BUFFALO -- The 2015 NHL Scouting Combine has a new look and a new location, but the Wingate bike test remains the one challenge most draft prospects anticipate the most.
The last test of the day, it's a 30-second all-out sprint on a stationary bike that measures a player's explosiveness.
It's not just the difficulty of the test, which includes trainers inches away yelling motivation. It's performing it in front of NHL strength coaches, scouts and general managers, as well as members of the media.
"It draws a lot of attention," said defenseman Ethan Bear of the Seattle Thunderbirds of the Western Hockey League. "It was pretty hard, especially when they're screaming at you."
Michael Spacek, a right wing with Pardubice in the Czech Republic, was the first player on the Wingate. He said he had tried the bike twice before coming here so he was prepared. The yelling, however, was something he wasn't quite ready for.
"For me the hardest test was the Wingate because it was on the end and it was the last part of the testing here," Spacek said through an interpreter. "I'm more reserved. I'm not used to people shouting like that. So that was different."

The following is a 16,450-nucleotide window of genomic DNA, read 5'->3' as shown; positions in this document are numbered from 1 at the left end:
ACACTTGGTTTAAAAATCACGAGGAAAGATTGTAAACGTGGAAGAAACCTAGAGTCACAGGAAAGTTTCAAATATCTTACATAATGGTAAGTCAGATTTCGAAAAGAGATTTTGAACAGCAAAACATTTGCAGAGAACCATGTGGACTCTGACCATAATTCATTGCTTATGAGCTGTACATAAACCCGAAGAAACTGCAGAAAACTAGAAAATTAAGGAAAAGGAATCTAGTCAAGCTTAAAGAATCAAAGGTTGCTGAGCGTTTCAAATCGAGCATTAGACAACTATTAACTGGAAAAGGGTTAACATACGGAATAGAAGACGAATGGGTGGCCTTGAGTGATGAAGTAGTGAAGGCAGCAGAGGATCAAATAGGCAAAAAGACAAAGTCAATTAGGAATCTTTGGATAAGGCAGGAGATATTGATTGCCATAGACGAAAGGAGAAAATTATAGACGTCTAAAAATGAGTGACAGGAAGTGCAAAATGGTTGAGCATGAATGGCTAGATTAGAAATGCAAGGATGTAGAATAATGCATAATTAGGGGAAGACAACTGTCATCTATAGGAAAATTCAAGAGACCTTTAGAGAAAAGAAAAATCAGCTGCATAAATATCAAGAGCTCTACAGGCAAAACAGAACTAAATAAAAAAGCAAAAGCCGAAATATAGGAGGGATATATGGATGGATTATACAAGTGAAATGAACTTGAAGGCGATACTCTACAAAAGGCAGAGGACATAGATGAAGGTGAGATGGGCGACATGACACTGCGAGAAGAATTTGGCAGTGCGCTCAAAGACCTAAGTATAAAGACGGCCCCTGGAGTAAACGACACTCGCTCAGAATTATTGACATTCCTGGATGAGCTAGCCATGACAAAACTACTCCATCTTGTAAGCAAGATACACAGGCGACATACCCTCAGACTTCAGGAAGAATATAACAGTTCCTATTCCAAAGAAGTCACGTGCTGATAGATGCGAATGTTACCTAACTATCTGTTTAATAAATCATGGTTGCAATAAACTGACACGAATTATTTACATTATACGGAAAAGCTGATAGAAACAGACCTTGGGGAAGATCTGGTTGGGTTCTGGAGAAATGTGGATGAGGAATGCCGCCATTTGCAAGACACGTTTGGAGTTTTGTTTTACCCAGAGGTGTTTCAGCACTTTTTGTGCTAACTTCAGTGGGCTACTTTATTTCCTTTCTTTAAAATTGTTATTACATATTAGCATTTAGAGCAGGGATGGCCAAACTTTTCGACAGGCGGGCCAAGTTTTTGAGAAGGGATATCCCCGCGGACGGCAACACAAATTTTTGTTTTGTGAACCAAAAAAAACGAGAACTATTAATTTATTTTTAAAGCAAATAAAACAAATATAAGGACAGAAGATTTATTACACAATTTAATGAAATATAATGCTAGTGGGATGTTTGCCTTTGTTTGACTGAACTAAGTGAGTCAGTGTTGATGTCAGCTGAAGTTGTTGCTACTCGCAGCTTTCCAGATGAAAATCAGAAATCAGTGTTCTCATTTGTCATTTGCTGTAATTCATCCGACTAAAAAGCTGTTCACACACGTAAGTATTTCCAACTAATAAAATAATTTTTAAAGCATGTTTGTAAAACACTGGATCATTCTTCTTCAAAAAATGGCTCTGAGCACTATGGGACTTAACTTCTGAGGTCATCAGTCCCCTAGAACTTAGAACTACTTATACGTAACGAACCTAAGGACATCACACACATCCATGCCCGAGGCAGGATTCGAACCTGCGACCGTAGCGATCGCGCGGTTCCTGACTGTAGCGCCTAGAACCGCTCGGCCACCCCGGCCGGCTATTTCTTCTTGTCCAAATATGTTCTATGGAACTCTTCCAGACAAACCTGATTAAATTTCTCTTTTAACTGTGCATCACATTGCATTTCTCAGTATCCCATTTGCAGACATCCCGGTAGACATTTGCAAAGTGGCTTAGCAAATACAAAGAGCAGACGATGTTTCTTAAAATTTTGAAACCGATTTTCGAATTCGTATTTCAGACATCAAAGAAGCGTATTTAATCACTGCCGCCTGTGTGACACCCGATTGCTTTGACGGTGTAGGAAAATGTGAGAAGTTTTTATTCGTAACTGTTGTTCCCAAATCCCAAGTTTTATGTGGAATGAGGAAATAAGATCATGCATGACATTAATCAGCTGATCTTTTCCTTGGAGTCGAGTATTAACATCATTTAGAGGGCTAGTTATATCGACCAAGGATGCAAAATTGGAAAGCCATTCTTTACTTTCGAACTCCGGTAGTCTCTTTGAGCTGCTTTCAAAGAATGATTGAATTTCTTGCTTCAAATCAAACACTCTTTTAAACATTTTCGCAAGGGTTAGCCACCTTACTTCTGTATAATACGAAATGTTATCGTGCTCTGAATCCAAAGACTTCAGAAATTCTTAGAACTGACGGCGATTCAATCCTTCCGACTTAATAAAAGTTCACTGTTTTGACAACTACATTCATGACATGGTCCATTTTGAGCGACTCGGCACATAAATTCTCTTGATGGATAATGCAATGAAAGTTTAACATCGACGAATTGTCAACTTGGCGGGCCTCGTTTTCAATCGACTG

Performing at all eight stations with a large audience also is different then the usual offseason workout. As much of a physical test, it's a test of a prospect's focus.
"When I was on the rink I just focused on the practice and the tests," Spacek said.
One of the newer events, the Y-Balance test, was a challenge in a different way. Players stood on one foot on a small board and extended their other leg forward and then behind them to the left and right, similar to a skating stride. It measured and assessed body symmetry and can be used to identify prospects with greater risks for lower-body injuries.
"That Y test was pretty challenging," Bear said. "It was not bad, just totally different. But it was a lot of fun. Nice to try something new in front of a lot of people. I thought it was pretty good."